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What Decades of Failed Forecasts Say About Clean Energy and Climate Change

People stand between cooling towers of the Temelin nuclear power plant near the South Bohemian city of Tyn nad Vltavou April 12, 2014. David W Cerny / Reuters

Describing how totalitarian regimes create revisionist histories to justify new and often sweeping social and political arrangements, George Orwell famously wrote, “Who controls the past controls the future; who controls the present controls the past.” But in today’s aspirational democracies, Orwell’s maxim is often inverted: who controls the future controls the present.

Nowhere has this been more the case than in contemporary debates about energy and the environment. Over a half century ago, nuclear advocates promoted a future in which nuclear energy would be too cheap to meter. In the three decades that followed, the United States and other advanced developed economies embarked on a massive build out of nuclear power plants. For almost as long, renewable energy advocates have promised a hyper-efficient future powered entirely by the sun and the wind, and in recent decades nations around the world have invested hundreds of billions of dollars to make that future a reality.

Both visions proved prescient in some ways. At its peak, the global nuclear fleet generated 18 percent of global electricity and over 20 percent of electricity in the United States. France proved that nuclear energy was capable of both powering a modern economy and decarbonizing its power sector. And although it never became too cheap to meter, over the operational lifetime of nuclear plants, the full cost of generating nuclear electricity did prove to be remarkably low.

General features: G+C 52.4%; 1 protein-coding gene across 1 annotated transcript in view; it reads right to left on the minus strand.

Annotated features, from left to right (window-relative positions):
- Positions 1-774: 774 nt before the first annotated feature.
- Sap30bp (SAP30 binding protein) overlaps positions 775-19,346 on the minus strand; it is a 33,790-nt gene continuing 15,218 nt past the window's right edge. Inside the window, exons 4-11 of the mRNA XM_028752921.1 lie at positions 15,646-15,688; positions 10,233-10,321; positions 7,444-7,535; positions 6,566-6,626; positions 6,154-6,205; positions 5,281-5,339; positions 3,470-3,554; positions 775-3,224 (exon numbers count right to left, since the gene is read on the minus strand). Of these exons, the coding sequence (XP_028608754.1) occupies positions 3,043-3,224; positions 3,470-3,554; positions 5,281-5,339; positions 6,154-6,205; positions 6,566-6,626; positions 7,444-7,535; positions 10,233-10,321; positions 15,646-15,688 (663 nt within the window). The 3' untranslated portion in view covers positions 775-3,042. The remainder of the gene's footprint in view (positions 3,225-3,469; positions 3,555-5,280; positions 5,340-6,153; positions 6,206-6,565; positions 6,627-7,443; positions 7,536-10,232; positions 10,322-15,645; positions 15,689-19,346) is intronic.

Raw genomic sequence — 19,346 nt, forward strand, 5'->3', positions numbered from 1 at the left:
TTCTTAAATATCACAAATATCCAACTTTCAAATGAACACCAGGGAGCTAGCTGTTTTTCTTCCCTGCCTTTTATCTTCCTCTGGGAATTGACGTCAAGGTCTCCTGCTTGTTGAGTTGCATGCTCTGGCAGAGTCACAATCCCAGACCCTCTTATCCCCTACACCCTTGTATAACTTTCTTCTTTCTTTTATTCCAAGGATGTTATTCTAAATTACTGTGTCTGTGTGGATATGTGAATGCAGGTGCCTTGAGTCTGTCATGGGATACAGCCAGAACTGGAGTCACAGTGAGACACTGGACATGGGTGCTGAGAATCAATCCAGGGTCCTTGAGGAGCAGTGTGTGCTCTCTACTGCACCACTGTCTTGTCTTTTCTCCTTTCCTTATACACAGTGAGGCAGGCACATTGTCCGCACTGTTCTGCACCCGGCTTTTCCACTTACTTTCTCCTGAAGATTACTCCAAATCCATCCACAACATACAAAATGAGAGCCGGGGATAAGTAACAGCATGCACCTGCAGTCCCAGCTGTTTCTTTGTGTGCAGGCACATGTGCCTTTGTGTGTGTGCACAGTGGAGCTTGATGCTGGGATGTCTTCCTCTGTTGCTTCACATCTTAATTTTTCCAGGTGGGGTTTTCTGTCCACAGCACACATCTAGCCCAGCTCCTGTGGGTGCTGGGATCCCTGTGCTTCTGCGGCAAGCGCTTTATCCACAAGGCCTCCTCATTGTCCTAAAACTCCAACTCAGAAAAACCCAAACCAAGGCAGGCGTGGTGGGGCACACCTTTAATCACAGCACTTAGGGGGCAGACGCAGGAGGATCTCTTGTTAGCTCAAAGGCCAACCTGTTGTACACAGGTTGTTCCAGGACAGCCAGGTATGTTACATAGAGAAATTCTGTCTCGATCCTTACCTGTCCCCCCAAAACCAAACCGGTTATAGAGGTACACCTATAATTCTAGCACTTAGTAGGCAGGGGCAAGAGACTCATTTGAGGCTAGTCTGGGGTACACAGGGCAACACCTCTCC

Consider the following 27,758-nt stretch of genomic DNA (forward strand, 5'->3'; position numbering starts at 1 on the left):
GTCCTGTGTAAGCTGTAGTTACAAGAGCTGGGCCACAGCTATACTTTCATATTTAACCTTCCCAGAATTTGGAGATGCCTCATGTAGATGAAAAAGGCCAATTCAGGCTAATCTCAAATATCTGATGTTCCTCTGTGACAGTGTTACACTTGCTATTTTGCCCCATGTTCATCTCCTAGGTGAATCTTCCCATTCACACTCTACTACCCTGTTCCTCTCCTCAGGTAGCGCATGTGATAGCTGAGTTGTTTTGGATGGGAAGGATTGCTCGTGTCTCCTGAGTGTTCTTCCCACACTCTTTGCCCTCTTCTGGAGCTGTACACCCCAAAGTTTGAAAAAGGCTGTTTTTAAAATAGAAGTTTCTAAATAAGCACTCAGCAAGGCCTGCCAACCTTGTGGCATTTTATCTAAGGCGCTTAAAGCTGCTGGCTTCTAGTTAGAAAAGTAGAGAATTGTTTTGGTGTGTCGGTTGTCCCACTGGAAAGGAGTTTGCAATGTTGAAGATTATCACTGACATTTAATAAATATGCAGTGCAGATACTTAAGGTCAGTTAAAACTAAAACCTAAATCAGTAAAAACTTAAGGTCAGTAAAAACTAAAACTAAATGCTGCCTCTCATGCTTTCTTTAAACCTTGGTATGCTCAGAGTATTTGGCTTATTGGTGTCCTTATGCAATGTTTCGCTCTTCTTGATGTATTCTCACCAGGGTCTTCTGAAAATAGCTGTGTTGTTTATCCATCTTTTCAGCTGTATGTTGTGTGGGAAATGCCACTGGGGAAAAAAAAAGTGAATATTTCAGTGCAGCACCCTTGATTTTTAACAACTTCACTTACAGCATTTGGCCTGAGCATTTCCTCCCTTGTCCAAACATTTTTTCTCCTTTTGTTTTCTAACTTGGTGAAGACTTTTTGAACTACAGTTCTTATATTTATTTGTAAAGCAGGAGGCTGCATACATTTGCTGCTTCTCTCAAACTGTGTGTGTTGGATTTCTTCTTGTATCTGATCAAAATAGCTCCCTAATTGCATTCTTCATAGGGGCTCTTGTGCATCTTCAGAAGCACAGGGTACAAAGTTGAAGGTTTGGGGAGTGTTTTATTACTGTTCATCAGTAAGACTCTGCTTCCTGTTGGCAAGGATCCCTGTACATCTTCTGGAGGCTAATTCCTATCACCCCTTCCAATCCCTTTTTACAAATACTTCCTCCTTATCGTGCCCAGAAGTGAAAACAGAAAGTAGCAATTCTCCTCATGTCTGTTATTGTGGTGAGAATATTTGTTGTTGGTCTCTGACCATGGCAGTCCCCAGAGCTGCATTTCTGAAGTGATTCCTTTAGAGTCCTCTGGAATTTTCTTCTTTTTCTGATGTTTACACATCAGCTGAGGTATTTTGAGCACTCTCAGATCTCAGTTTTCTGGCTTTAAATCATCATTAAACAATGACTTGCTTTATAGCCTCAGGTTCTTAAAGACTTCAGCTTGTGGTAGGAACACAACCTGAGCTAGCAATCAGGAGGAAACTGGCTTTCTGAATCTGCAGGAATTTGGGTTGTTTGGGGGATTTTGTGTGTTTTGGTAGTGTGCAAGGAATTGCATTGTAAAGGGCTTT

Modern economies around the world have also become much more energy efficient, and the cost of manufacturing wind turbines and solar panels has fallen precipitously with sustained deployment, as renewable energy advocates predicted.

Fences and fields are covered with frost near the A6 highway, also known as the "Autoroute du Soleil (Highway of the Sun) near Dijon, France January 6, 2015.
Fences and fields are covered with frost near the A6 highway, also known as the "Autoroute du Soleil (Highway of the Sun) near Dijon, France January 6, 2015. Yves Herman / Reuters
But it is also true that neither vision has come close to delivering on its promise. Few developed economies are building new nuclear reactors. And although a nuclear renaissance is well and truly underway in the developing world, the build out of fossil energy infrastructure in developing nations is proceeding even faster. Concerted efforts to deploy solar and wind energy in various locales around the world, meanwhile, have

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